Jeremy gestured for Simon to take a seat at the booth and the young man closest to Simon slid across the beige pleather to give him space.  Simon sat. 

     The other men were Jeremy’s age, mid-twenties.  They all had smooth, tan skin, prominent cheek bones and jawlines.  None of them spoke to Simon, but they nodded, gesturing toward the hose that Jeremy had sucked on moments ago. 

     “I’ve never done this before,” Simon said.

     “Let me get you a fresh mouthpiece first.”  Jeremy pried off the tip.  He disappeared behind the counter and came back with a piece of colored plastic two inches long that looked like a miniature traffic cone.  “Slip this over the end.”

     Jeremy handed him the hose.  The glass and metal were cool, and the hose weighed less than Simon expected.  He worried that he might grip it too tight, snap the thing in half. 

     Once the mouthpiece was in place, Simon looked up at Jeremy.  He could feel the other men staring at him.  “Now inhale.  Deep.  Like you’ve never breathed before.”

     Simon placed the tip of the hose in his mouth and sucked.  He didn’t have a chance to notice the cherry taste before he started choking, two long, slow coughs that hung in his throat before he was able to hock them out.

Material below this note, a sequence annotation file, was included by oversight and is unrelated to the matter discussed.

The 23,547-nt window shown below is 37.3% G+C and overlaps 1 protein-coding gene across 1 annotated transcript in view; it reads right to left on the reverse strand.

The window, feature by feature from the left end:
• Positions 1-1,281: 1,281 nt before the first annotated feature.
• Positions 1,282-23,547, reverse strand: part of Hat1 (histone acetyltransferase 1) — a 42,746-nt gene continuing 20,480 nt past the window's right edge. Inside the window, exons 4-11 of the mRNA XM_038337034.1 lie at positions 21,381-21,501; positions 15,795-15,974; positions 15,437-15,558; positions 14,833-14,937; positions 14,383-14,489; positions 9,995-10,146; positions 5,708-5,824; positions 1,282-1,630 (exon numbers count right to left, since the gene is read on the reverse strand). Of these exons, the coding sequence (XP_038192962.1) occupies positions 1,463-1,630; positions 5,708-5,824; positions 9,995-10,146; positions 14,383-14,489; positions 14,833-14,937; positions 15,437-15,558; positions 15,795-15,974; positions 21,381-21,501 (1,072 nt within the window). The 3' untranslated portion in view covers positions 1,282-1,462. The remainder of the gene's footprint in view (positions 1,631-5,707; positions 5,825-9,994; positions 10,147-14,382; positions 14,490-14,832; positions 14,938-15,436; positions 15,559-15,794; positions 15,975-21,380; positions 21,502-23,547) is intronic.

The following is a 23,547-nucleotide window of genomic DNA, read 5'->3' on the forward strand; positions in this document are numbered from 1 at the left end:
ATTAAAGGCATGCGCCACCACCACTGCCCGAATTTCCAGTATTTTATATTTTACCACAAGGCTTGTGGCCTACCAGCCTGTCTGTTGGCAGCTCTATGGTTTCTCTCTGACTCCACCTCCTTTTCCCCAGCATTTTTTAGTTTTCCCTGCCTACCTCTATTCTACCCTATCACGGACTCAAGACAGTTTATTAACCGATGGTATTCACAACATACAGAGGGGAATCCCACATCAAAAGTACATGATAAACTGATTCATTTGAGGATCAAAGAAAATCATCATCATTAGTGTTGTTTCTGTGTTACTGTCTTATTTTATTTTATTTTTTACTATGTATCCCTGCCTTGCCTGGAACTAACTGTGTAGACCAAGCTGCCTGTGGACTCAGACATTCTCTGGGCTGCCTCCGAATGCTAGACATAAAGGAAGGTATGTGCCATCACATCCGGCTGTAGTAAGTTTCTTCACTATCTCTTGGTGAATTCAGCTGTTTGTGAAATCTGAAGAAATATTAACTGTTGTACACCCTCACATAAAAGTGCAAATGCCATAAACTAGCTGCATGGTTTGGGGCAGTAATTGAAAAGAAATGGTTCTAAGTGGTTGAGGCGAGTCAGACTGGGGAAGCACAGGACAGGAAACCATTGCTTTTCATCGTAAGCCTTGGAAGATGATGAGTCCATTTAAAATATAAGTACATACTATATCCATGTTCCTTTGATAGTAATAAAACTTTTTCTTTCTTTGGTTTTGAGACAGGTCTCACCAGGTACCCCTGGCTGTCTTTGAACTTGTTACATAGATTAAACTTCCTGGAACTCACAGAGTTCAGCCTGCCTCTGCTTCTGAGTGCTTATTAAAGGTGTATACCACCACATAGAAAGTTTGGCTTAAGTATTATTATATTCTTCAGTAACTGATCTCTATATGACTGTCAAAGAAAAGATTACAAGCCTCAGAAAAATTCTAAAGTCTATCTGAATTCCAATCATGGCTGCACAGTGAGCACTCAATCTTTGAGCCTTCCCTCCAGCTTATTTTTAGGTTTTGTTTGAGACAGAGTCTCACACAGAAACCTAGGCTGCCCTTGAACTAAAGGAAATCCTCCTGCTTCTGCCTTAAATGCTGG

“Sorry,” he said, setting down the hose.  His throat felt raw, like he’d swallowed a lit match.  Seizing warmth spread through his torso and he coughed again, shuddering.  When he reached for his coffee, he realized he’d left it at the counter.

     “It gets much easier,” Jeremy said, the men in the booth nodding and grinning.

     “I think this one time might be enough,” Simon said.  He wanted to slide out of the booth and get his coffee, or some water, anything he could pour down his throat to calm the burning itch.  But Jeremy was standing directly in front of his only way out, the oversized buckle of his belt at Simon’s eye level, his crotch seemingly ready to bounce Simon back in if he made a move to escape.  “I forgot my coffee.”

     Jeremy stepped aside.  Simon could feel the men around the table smirking, and he didn’t look back as he grabbed his drink from the counter and sat far away from them at a small table butted up against the front window.  He opened his messenger bag and pulled out a stack of essays.  He’d had them for two weeks, and his students were restless to get them back.  It wasn’t until he finally unfurled them that he discovered that Bailey had somehow gotten to them, gnawing on the stapled corner of the topmost paper.  Instead of anger, Simon felt an overwhelming sorrow as he ran his fingers along the edge of the teeth marks.  Only a day after taking Bailey to the vet for the last time, he was already forgetting the exact look of him.  It was all Simon could do not to cry.  But he felt the gaze of the men and he bit his lower lip and sucked in air through his nose, his esophagus still raw.  He felt old, a creakiness stirring in his wrists and knees.  The hookah burbled as one of the men took a long, deep draw.